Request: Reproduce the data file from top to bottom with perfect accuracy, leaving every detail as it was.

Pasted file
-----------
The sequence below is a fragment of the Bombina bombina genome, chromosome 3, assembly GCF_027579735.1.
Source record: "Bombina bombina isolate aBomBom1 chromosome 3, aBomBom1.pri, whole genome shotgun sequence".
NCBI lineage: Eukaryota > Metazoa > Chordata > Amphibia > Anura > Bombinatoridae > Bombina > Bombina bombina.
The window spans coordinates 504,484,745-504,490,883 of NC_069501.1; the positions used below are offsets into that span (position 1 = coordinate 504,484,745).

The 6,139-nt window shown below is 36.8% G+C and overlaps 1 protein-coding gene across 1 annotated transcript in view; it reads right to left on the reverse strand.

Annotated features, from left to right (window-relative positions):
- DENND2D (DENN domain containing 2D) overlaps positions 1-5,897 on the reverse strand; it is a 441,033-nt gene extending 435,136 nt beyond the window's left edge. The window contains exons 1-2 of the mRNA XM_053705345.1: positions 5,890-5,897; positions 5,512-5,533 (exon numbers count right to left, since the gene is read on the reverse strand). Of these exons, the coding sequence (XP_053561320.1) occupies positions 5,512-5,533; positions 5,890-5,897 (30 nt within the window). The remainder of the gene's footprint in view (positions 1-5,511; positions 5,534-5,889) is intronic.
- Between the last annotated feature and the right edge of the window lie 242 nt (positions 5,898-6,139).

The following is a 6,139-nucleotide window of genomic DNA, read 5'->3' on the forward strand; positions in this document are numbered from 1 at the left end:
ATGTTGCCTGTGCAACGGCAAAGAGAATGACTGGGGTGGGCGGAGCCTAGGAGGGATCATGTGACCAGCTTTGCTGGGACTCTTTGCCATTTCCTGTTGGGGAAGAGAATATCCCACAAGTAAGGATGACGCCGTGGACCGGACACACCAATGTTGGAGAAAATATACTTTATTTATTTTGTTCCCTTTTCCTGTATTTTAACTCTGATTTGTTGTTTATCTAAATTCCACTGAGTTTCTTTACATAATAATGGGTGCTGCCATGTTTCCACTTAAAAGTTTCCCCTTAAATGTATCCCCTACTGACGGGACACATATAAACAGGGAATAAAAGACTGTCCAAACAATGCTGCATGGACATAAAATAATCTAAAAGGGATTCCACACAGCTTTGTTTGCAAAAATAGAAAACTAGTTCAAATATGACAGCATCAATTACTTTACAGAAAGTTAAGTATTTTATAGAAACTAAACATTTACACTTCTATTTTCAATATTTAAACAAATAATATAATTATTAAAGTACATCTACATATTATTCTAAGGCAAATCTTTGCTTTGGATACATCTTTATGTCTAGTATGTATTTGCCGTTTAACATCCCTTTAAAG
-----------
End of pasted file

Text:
The sequence below is a fragment of the Bombina bombina genome, chromosome 3, assembly GCF_027579735.1.
Source record: "Bombina bombina isolate aBomBom1 chromosome 3, aBomBom1.pri, whole genome shotgun sequence".
NCBI lineage: Eukaryota > Metazoa > Chordata > Amphibia > Anura > Bombinatoridae > Bombina > Bombina bombina.
The window spans coordinates 504,484,745-504,490,883 of NC_069501.1; the positions used below are offsets into that span (position 1 = coordinate 504,484,745).

The 6,139-nt window shown below is 36.8% G+C and overlaps 1 protein-coding gene across 1 annotated transcript in view; it reads right to left on the reverse strand.

Annotated features, from left to right (window-relative positions):
- DENND2D (DENN domain containing 2D) overlaps positions 1-5,897 on the reverse strand; it is a 441,033-nt gene extending 435,136 nt beyond the window's left edge. The window contains exons 1-2 of the mRNA XM_053705345.1: positions 5,890-5,897; positions 5,512-5,533 (exon numbers count right to left, since the gene is read on the reverse strand). Of these exons, the coding sequence (XP_053561320.1) occupies positions 5,512-5,533; positions 5,890-5,897 (30 nt within the window). The remainder of the gene's footprint in view (positions 1-5,511; positions 5,534-5,889) is intronic.
- Between the last annotated feature and the right edge of the window lie 242 nt (positions 5,898-6,139).

The following is a 6,139-nucleotide window of genomic DNA, read 5'->3' on the forward strand; positions in this document are numbered from 1 at the left end:
ATGTTGCCTGTGCAACGGCAAAGAGAATGACTGGGGTGGGCGGAGCCTAGGAGGGATCATGTGACCAGCTTTGCTGGGACTCTTTGCCATTTCCTGTTGGGGAAGAGAATATCCCACAAGTAAGGATGACGCCGTGGACCGGACACACCAATGTTGGAGAAAATATACTTTATTTATTTTGTTCCCTTTTCCTGTATTTTAACTCTGATTTGTTGTTTATCTAAATTCCACTGAGTTTCTTTACATAATAATGGGTGCTGCCATGTTTCCACTTAAAAGTTTCCCCTTAAATGTATCCCCTACTGACGGGACACATATAAACAGGGAATAAAAGACTGTCCAAACAATGCTGCATGGACATAAAATAATCTAAAAGGGATTCCACACAGCTTTGTTTGCAAAAATAGAAAACTAGTTCAAATATGACAGCATCAATTACTTTACAGAAAGTTAAGTATTTTATAGAAACTAAACATTTACACTTCTATTTTCAATATTTAAACAAATAATATAATTATTAAAGTACATCTACATATTATTCTAAGGCAAATCTTTGCTTTGGATACATCTTTATGTCTAGTATGTATTTGCCGTTTAACATCCCTTTAAAG